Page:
The Hushme looks like a pair of headphones, but is designed to go around your mouth, absorbing noise so you can have conversations without your colleagues listening in.
Premiered at this year's Consumer Electronic Show (CES) in Las Vegas, the gadget uses Bluetooth to connect to your phone, so you can take calls in private.
Alright, so its gag-like appearance gives it a whiff S&M - but it means users can avoid giving away sensitive private information such as credit card numbers and dates of birth. It also means having work conversations on public transport will no longer be an issue, with employees free to discuss company secrets as they travel to and from work.
CES, which finished last week, showcased such innovations as a smart whistle and a smart hairbrush, which comments on users' haircare routines.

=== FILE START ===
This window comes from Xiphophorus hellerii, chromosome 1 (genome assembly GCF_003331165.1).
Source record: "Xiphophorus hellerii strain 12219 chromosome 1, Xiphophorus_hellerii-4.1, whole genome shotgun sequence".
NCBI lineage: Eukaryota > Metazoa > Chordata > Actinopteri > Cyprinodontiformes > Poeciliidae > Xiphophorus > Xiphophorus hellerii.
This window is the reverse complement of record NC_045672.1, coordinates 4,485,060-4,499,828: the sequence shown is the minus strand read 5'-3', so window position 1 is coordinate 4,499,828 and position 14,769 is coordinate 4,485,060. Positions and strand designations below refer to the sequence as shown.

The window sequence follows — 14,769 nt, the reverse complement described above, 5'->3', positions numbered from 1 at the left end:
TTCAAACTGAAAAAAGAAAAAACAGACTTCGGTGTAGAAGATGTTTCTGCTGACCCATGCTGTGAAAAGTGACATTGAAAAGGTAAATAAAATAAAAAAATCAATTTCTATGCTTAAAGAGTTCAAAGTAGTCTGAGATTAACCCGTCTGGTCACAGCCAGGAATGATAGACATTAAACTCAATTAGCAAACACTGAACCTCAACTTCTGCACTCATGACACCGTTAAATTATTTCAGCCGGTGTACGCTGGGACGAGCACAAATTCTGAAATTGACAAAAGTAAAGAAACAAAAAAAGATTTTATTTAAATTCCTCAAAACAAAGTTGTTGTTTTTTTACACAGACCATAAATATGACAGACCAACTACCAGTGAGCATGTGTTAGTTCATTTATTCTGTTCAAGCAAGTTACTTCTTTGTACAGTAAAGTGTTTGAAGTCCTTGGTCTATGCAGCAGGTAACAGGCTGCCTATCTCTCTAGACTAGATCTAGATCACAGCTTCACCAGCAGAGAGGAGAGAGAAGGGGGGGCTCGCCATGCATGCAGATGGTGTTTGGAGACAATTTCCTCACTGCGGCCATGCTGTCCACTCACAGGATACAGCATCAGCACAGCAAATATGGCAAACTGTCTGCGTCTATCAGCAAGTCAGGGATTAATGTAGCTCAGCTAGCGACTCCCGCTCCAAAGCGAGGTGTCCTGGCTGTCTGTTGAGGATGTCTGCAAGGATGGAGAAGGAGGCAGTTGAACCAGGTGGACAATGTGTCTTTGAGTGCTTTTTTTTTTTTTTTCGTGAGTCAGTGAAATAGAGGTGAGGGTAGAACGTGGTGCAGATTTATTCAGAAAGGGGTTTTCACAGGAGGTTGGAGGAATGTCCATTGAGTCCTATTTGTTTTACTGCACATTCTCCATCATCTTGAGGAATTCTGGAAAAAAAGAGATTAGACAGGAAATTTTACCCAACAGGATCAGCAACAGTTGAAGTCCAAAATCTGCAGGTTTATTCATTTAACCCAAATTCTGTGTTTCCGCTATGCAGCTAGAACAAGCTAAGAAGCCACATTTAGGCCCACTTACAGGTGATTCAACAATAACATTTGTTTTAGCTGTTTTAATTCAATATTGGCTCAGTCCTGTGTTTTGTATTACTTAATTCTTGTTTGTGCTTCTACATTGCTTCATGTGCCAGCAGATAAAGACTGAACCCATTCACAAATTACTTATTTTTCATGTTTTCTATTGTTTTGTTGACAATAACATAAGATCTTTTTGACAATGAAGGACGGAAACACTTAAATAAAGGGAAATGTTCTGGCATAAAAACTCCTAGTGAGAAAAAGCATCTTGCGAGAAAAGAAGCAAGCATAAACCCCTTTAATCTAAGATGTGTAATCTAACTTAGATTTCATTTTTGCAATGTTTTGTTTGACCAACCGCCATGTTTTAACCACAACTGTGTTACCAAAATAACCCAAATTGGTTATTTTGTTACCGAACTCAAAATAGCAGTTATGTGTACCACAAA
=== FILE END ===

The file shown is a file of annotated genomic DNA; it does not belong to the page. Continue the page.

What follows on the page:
But the standout winner during the week-long show was Amazon's Alexa voice-activated artificial intelligence "assistant", which made appearances in gadgets from smart fridges to cars, robots and baby monitors.
Insurance company Aviva even announced it was using the technology to allow customers to debunk insurance jargon - the first UK insurer to develop a so-called skill for the technology.